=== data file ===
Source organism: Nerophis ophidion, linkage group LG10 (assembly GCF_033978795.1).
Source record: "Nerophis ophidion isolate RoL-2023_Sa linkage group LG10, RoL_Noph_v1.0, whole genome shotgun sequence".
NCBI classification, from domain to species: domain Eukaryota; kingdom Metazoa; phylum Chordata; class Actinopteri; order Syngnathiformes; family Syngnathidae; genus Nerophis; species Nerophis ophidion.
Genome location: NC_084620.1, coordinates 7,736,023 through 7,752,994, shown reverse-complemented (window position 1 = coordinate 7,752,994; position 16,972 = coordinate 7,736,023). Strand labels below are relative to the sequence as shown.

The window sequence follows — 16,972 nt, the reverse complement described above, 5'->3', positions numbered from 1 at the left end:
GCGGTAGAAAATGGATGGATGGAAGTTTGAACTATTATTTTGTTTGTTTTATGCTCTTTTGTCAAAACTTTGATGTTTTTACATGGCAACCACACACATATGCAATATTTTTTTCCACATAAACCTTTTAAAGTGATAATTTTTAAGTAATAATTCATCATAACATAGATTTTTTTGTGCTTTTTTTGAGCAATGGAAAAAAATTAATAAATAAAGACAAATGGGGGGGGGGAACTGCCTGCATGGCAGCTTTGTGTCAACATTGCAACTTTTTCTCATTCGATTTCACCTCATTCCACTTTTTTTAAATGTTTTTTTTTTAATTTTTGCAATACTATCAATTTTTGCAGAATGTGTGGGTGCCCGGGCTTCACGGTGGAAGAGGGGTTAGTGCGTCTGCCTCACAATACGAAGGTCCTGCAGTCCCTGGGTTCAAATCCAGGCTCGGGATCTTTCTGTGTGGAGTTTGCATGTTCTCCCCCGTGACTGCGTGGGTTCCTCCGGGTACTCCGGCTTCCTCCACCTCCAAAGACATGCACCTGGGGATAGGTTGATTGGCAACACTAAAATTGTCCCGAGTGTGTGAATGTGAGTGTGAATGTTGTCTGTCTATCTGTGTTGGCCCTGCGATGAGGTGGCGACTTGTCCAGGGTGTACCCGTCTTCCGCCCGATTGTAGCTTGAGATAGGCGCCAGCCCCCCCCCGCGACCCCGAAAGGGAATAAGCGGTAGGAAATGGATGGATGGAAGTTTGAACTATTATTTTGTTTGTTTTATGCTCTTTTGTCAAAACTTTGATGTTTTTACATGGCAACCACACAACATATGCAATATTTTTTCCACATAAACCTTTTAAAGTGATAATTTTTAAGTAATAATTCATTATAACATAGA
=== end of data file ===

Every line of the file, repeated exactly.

Source organism: Nerophis ophidion, linkage group LG10 (assembly GCF_033978795.1).
Source record: "Nerophis ophidion isolate RoL-2023_Sa linkage group LG10, RoL_Noph_v1.0, whole genome shotgun sequence".
NCBI classification, from domain to species: domain Eukaryota; kingdom Metazoa; phylum Chordata; class Actinopteri; order Syngnathiformes; family Syngnathidae; genus Nerophis; species Nerophis ophidion.
Genome location: NC_084620.1, coordinates 7,736,023 through 7,752,994, shown reverse-complemented (window position 1 = coordinate 7,752,994; position 16,972 = coordinate 7,736,023). Strand labels below are relative to the sequence as shown.

The window sequence follows — 16,972 nt, the reverse complement described above, 5'->3', positions numbered from 1 at the left end:
GCGGTAGAAAATGGATGGATGGAAGTTTGAACTATTATTTTGTTTGTTTTATGCTCTTTTGTCAAAACTTTGATGTTTTTACATGGCAACCACACACATATGCAATATTTTTTTCCACATAAACCTTTTAAAGTGATAATTTTTAAGTAATAATTCATCATAACATAGATTTTTTTGTGCTTTTTTTGAGCAATGGAAAAAAATTAATAAATAAAGACAAATGGGGGGGGGGAACTGCCTGCATGGCAGCTTTGTGTCAACATTGCAACTTTTTCTCATTCGATTTCACCTCATTCCACTTTTTTTAAATGTTTTTTTTTTAATTTTTGCAATACTATCAATTTTTGCAGAATGTGTGGGTGCCCGGGCTTCACGGTGGAAGAGGGGTTAGTGCGTCTGCCTCACAATACGAAGGTCCTGCAGTCCCTGGGTTCAAATCCAGGCTCGGGATCTTTCTGTGTGGAGTTTGCATGTTCTCCCCCGTGACTGCGTGGGTTCCTCCGGGTACTCCGGCTTCCTCCACCTCCAAAGACATGCACCTGGGGATAGGTTGATTGGCAACACTAAAATTGTCCCGAGTGTGTGAATGTGAGTGTGAATGTTGTCTGTCTATCTGTGTTGGCCCTGCGATGAGGTGGCGACTTGTCCAGGGTGTACCCGTCTTCCGCCCGATTGTAGCTTGAGATAGGCGCCAGCCCCCCCCCGCGACCCCGAAAGGGAATAAGCGGTAGGAAATGGATGGATGGAAGTTTGAACTATTATTTTGTTTGTTTTATGCTCTTTTGTCAAAACTTTGATGTTTTTACATGGCAACCACACAACATATGCAATATTTTTTCCACATAAACCTTTTAAAGTGATAATTTTTAAGTAATAATTCATTATAACATAGA